The arborists confirmed the opinion of a long-term local and amateur historian that as a result of a storm some 20 years ago, the tree had developed a split down the middle, hence the two hawsers holding it together. It had since rotted out down the middle of the trunk.

I asked the arborists to analyse the base of the tree for an approximate ring count to at least confirm the age of the tree but they noted there was nothing left in the middle to measure.

Grey Lynn News - Army tree

Deaf and blind to local context

Chatting with those in attendance, it became apparent that the Defence Force personnel present had no idea as to the age, history or significance of ‘our tree’.

This is so often typical of people who ‘helicopter’ in to work somewhere but are deaf and blind to local context.

They seemed genuinely mystified as to why some sort of reaching out to the local board, community organisations or media might have been appropriate to mark the tree’s demise.

And they had not a clue that it might be prudent to pre-empt the outcry of the uninformed, who are guaranteed to overreact to the perceived desecration of a tree – any tree, that was going to eventuate.

In storm the Tree-Nazis

Right on cue, one of the self-appointed Tree-Nazis arrived, striding around the site, muttering to camera, videoing all and sundry, and with a “This is our site – we are now in charge here!” attitude.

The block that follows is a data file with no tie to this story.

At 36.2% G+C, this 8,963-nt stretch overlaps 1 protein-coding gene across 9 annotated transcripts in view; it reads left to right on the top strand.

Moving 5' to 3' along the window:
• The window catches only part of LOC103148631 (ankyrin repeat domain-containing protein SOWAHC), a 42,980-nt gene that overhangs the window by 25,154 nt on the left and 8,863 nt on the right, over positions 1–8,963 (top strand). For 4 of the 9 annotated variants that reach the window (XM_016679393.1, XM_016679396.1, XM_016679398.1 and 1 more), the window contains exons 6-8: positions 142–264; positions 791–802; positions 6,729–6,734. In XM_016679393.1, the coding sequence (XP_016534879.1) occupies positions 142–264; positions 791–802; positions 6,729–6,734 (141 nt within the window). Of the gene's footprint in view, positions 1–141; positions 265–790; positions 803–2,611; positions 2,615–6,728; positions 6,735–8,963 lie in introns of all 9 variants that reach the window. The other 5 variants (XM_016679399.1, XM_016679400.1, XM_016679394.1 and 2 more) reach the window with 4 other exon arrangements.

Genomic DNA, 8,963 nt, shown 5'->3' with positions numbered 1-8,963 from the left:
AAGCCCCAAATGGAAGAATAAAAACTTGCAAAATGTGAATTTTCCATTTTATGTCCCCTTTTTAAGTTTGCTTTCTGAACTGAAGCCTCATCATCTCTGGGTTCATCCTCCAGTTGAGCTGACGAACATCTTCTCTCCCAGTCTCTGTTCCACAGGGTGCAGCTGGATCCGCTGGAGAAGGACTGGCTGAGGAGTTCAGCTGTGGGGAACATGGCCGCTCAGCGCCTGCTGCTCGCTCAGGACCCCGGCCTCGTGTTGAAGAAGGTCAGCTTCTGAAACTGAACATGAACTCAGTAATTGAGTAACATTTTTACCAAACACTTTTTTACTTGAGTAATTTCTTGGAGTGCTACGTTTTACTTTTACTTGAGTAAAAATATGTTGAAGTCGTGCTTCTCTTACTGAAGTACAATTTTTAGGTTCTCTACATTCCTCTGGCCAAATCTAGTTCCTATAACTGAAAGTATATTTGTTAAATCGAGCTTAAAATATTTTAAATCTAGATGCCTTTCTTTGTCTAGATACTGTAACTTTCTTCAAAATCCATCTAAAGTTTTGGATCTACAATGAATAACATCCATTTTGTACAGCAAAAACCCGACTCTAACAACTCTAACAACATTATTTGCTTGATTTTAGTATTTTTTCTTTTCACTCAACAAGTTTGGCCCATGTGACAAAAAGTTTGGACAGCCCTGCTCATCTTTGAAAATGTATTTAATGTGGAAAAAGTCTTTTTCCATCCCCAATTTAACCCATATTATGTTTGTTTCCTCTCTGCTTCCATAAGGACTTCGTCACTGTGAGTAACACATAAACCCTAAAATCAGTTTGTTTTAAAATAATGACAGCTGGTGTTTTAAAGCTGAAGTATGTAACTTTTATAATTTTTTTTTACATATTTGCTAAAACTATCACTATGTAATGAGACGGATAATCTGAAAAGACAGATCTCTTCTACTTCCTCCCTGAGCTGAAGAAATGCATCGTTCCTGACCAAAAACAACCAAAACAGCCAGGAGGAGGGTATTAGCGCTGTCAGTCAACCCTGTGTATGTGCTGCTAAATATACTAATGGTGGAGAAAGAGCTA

There was no attempt to consider the local context or tree condition, despite the reality of the situation being pointed out to her.

No wonder reasonable and fair-minded people from our community scatter. No wonder affected businesses and elected representatives refuse to engage with such people. Even I was embarrassed to be there and identify as a local!

An opportunity

Looking past the unfortunate demise of ‘our tree’, there is now an opportunity to move things along now that the health and safety concerns have evaporated.

It is OUR chance to claim this spot as a pocket park on public land.

On Thursday the Grey Lynn Residents Association immediately requested the support of the Waitematā Local Board, and is in the process of writing to the Ministers of Defence, Internal Affairs and our local MP, despite the unfortunate timing of the upcoming general election.